To confirm uptake of Bt into plants independent of GFP, accumulation of Bt in the leaves was studied by autoradiography following inoculation of plants with radiolabelled bacteria (Fig. 2). The radioactivity could be detected in all parts of inoculated plants. In contrast, the radioactivity was not detected in plants inoculated with the final wash solution used to remove residual, unincorporated 35S-methionine from the preparation and thus providing a control demonstrating that the label observed on addition of Bt was not due to unincorporated radiolabel.

Figure 2.

Plants inoculated with radiolabelled Btk 35SMet.
A and C. Control plants of cotton and cabbage respectively, inoculated with supernatant of the final wash of Bt culture.
B and D. Autoradiography of control plants of cotton and cabbage respectively.
E and I. Cotton inoculated once with 2.0 ml radiolabelled Btk 35SMet.
F and J. Autoradiography of cotton inoculated once with 2.0 ml radiolabelled Btk 35SMet; G. Cabbage inoculated once with 2.0 ml radiolabelled Btk 35SMet.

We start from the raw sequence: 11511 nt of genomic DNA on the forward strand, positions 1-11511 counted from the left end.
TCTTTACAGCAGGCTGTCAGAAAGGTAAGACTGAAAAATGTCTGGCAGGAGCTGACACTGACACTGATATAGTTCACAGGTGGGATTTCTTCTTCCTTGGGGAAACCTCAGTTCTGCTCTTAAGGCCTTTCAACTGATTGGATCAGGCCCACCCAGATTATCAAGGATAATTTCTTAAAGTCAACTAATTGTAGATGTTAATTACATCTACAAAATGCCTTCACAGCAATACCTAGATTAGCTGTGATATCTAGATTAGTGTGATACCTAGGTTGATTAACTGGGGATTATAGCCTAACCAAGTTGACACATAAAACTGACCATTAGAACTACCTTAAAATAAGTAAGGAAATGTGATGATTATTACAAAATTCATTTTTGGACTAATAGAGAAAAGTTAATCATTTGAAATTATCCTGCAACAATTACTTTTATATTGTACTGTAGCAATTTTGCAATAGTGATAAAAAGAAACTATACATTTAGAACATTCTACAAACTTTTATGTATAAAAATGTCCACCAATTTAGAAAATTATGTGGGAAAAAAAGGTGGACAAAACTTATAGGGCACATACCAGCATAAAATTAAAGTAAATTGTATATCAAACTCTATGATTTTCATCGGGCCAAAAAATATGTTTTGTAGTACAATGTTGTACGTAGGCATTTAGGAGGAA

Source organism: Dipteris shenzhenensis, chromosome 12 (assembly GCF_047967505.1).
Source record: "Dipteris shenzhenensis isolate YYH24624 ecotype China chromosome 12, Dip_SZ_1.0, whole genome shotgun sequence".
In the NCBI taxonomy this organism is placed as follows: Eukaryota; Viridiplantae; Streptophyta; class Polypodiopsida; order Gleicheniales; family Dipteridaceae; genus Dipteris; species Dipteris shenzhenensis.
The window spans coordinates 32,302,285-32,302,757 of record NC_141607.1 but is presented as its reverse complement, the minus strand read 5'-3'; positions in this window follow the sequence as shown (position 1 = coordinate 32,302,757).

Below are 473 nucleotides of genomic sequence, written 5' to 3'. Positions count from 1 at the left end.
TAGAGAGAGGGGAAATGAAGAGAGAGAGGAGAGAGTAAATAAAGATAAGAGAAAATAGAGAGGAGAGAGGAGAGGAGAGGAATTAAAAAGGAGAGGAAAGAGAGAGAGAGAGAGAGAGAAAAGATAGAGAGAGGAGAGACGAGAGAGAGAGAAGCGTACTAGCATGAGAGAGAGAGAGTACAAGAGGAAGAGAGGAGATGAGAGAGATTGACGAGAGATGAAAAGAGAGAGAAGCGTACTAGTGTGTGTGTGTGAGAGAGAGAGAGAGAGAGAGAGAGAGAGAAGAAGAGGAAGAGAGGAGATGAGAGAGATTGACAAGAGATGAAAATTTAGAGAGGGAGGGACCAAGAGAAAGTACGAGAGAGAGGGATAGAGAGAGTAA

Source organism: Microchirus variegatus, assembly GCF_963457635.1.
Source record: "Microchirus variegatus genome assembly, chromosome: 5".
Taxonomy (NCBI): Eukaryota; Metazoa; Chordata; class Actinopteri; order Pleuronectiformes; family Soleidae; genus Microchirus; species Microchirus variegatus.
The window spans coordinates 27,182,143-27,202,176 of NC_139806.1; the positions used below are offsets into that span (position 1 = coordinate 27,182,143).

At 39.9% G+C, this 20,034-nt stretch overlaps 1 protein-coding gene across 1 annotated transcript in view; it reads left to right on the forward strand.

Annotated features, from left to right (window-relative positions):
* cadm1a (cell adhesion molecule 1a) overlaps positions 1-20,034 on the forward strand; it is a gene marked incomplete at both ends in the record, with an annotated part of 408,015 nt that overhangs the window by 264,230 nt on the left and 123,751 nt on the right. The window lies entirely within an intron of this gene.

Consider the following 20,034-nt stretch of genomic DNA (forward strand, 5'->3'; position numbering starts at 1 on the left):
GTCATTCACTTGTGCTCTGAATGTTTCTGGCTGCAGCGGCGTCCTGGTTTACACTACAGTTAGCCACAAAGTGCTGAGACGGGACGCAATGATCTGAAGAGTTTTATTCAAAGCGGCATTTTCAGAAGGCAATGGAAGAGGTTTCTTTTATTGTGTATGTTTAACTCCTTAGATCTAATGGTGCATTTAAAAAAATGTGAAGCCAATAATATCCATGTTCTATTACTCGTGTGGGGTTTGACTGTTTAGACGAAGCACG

H. Autoradiography of cabbage inoculated once with 2.0 ml radiolabelled Btk 35SMet.
K. Cabbage inoculated five times with 2.0 ml radiolabelled Btk 35SMet.
L. Autoradiography of cabbage inoculated five times with 2.0 ml radiolabelled Btk 35SMet. The plants were exposed for autoradiography for 7 days.

To get a better idea of the distribution of the bacterium, we looked at the presence of GFP in plants using an anti-GFP antibody and laser confocal microscopy. The ability of the method to label GFP within non-fixed bacteria was first confirmed using bacteria alone (Fig. 3). Analysis of control plants inoculated with non-labelled bacteria showed only parenchyma (the cellular surface of the leaves) and guard-cell autofluorescence in the tissue and no fluorescence signal in the veins (Fig. 4A–I). In contrast, observation of the leaves of inoculated plants showed a major presence of Btk::GFP in the veins, probably attached to the walls and almost no fluorescent signal in the parenchyma (Fig. 4). However, some labelling could sometimes be found in this tissue adjacent to the end of the veins (Fig. 4), indicating that the bacteria can reach the parenchyma in these specific regions.

Figure 3.

Confocal microscopy images of the Btk::GFP, showing (A) control bacteria, (B) Btk::GFP labelled with Alexa 594 in the bacteria.

Figure 4.

Confocal microscopy images of cabbage leaves. Leaves were taken from cabbage plants 48 h after root inoculation with sterile NYSM medium (controls: A–C) or Btk::GFP (D–I). Images show: autofluorescence of plant tissue alone at 515 nm (A, D, G,); fluorescence at 594 nm due to anti-GFP antibody (B, E, H); merged images of autofluorescence and antibody fluorescence (C, F, I). The following structures are labelled: c, chloroplasts; p, parenchyma; v, vein.

Plant tissues containing endophytic Bt are toxic to insects